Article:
Published 16 October 2019 by Ulrike Böhm
Women in Research at #LINO19: Laura Pereira Sánchez from Spain
Laura in front of the ATLAS detector at CERN. Photo: Laura Pereira Sánchez
This interview is part of a series of the “Women in Research” blog that features young female scientists who participated in the 69th Lindau Nobel Laureate Meeting to increase the visibility of women in research (find more information on Facebook and Twitter).
Laura from Spain is a PhD student at Stockholm University in Sweden. She works in the ATLAS collaboration analysing data from the high energy proton-proton collisions of the Large Hadron Collider at CERN. Laura is currently searching for some particles predicted by a theory called supersymmetry. Enjoy the interview with Laura and get inspired:
What inspired you to pursue a career in science?
I have always been interested in math and science but as a young girl I never thought I would become a scientist. During high school, I became a Rotary Youth exchange student and lived in a small town in the state of New York for one year. There, I took a physics class and one of the activities our teacher made us do was to google chemists and physicists who had made breakthroughs in their fields. I remember realising that most of them were men, except the great Marie Curie, of course. It was in that moment that I told myself that some day I would like to be one of them, to show that women are also brave and smart enough to do science. After some years, I realised that there were already many women who had done fantastic scientific advances and discoveries. However, they have often been shadowed by men.
Who are your role models?
I don’t really have many role models. However, I have to admit that I admire my current supervisor, Sara Strandberg, for being such a successful researcher while having a very healthy work-life balance. I hope one day I can reach something like that.
In addition, I really enjoyed reading the book ’17 Femmes Prix Nobel de Sciences’ by Hèléne Merle-Béral. This book, published in 2016, is a compilation of biographies of the women who won a Nobel Prize in the natural science disciplines to that date. It was extremely inspiring to read about their lives and achievements under such hard and sexist conditions. For that reason, I admire all of them.
What is the coolest project you have worked on and why?
Every new project I take up feels cool to me. I love what I am doing and learning new stuff. Therefore, every time I take up a new project, I find it extremely cool. Among all of them, the coolest projects I have worked on are definitely the projects in the ATLAS collaboration.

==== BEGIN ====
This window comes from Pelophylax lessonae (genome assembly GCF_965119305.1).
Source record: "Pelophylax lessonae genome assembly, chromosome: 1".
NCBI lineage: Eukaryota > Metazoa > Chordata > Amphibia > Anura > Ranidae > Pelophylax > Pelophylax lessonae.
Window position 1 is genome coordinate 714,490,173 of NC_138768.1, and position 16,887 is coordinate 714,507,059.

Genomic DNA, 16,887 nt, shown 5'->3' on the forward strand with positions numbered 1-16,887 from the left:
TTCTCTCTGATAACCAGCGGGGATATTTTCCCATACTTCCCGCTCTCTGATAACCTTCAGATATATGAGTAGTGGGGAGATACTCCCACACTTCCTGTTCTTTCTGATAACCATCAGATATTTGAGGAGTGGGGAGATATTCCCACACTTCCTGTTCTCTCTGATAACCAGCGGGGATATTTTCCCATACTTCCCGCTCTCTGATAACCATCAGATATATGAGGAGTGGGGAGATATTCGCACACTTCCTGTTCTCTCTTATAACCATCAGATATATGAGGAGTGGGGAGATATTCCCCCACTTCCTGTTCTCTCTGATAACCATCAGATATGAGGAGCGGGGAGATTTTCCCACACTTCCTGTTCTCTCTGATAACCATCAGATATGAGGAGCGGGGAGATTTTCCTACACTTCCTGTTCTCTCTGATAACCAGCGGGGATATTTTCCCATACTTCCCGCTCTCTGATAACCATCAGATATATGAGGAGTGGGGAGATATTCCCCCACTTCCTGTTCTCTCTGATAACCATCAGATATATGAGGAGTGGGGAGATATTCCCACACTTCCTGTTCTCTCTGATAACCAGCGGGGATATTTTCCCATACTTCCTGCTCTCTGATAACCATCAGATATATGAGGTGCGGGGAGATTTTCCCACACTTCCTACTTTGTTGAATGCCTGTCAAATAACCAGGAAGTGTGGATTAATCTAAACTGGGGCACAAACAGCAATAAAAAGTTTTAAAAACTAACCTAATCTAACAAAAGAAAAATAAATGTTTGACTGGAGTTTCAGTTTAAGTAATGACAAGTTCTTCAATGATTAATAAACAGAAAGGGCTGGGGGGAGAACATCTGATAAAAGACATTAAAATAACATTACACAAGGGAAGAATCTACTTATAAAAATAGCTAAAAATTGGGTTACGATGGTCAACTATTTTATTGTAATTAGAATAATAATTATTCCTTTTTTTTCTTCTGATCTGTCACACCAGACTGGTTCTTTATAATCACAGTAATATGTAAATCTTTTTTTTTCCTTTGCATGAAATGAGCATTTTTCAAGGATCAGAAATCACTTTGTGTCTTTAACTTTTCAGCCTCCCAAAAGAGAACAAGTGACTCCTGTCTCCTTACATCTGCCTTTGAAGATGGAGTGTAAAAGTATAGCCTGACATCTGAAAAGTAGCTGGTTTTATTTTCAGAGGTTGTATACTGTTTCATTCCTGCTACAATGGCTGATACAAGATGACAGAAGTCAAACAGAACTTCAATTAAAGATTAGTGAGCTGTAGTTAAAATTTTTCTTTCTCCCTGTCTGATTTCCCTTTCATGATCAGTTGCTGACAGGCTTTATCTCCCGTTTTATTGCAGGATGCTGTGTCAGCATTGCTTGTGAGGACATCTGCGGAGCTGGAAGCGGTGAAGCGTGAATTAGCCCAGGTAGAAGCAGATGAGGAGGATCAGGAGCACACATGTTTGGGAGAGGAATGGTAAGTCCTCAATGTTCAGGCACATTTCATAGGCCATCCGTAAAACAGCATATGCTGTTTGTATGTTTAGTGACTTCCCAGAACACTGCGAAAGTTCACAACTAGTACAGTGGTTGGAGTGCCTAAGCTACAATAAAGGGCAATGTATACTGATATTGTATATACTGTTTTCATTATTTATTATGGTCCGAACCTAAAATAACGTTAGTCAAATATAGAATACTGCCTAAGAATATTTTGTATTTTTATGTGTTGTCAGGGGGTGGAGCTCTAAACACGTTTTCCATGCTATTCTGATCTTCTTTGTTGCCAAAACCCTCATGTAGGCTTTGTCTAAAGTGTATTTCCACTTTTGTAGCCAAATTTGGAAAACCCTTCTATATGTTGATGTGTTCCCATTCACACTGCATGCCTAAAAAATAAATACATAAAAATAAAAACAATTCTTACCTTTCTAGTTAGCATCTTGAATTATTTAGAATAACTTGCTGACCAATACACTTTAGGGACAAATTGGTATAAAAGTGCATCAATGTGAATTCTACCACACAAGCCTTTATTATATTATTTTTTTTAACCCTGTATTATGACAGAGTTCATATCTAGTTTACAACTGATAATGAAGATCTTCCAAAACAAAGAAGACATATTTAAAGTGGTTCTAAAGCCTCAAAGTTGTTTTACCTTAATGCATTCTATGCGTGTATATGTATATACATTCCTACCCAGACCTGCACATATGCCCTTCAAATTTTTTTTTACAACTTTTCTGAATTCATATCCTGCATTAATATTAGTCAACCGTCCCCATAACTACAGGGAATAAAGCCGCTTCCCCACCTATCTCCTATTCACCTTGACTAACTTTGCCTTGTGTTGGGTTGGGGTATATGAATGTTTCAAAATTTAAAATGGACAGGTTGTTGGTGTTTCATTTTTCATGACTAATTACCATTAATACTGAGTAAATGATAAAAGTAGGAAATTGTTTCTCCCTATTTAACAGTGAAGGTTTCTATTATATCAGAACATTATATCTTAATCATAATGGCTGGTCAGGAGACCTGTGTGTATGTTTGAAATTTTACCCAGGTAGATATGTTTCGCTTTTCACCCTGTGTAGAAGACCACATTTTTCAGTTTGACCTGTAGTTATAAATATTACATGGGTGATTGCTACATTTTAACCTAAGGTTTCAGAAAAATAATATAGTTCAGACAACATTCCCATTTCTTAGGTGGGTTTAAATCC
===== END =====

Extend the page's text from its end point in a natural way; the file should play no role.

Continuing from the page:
During my master programme, I measured the decay of a top quark, to a Higgs boson and an up-type quark. This decay is forbidden in the standard model at tree-level, which means that it is very unlikely to occur. We are indeed not sensitive to these events yet, however, several theories beyond the standard model predict this decay to occur more often. This means that if we were able to measure it we would indeed be able to say which of this theories beyond the standard model actually match with the reality and which don’t. I found this analysis extremely interesting because in the final state, I worked on, where the Higgs decays to a couple of bottom quarks, we were severely limited by systematic uncertainties and a smarter, new approach was needed to improve our results. This has actually been my first article in a scientific magazine. It was published at the end of May in the ‘Journal of High Energy Physics’ and I am extremely happy that my name appears in the authors list.
Currently, as part of my PhD, I am searching for the supersymmetric partner of the top quark. This is a very different type of analysis, where we directly look for signatures of one of the theories that could replace the standard model, the most accepted and tested theory at the moment. Discovering any of the particles predicted by supersymmetry, which are not predicted by the standard model would definitely be a great scientific breakthrough. However, up to the moment we have only been able to exclude several models and different mass ranges for the predicted particles.